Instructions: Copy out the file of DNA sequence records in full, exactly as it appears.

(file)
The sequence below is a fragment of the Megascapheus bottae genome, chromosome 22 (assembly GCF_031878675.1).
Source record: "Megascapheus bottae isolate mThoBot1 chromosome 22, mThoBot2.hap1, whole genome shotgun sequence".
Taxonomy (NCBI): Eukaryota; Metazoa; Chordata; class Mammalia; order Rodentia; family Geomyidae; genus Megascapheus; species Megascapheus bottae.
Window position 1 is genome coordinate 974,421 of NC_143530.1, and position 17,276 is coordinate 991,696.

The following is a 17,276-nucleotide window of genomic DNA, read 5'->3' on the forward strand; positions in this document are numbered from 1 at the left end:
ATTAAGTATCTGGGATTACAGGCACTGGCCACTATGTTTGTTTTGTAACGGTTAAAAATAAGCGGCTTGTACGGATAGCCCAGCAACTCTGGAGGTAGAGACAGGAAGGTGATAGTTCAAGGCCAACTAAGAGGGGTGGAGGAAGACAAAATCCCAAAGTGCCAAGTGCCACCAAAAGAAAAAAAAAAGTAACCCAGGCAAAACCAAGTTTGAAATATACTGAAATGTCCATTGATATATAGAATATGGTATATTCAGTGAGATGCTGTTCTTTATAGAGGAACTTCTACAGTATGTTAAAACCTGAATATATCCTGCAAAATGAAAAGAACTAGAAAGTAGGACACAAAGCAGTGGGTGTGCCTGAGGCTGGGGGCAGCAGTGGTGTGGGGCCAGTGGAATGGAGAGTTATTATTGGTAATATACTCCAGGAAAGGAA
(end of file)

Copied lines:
The sequence below is a fragment of the Megascapheus bottae genome, chromosome 22 (assembly GCF_031878675.1).
Source record: "Megascapheus bottae isolate mThoBot1 chromosome 22, mThoBot2.hap1, whole genome shotgun sequence".
Taxonomy (NCBI): Eukaryota; Metazoa; Chordata; class Mammalia; order Rodentia; family Geomyidae; genus Megascapheus; species Megascapheus bottae.
Window position 1 is genome coordinate 974,421 of NC_143530.1, and position 17,276 is coordinate 991,696.

The following is a 17,276-nucleotide window of genomic DNA, read 5'->3' on the forward strand; positions in this document are numbered from 1 at the left end:
ATTAAGTATCTGGGATTACAGGCACTGGCCACTATGTTTGTTTTGTAACGGTTAAAAATAAGCGGCTTGTACGGATAGCCCAGCAACTCTGGAGGTAGAGACAGGAAGGTGATAGTTCAAGGCCAACTAAGAGGGGTGGAGGAAGACAAAATCCCAAAGTGCCAAGTGCCACCAAAAGAAAAAAAAAAGTAACCCAGGCAAAACCAAGTTTGAAATATACTGAAATGTCCATTGATATATAGAATATGGTATATTCAGTGAGATGCTGTTCTTTATAGAGGAACTTCTACAGTATGTTAAAACCTGAATATATCCTGCAAAATGAAAAGAACTAGAAAGTAGGACACAAAGCAGTGGGTGTGCCTGAGGCTGGGGGCAGCAGTGGTGTGGGGCCAGTGGAATGGAGAGTTATTATTGGTAATATACTCCAGGAAAGGAA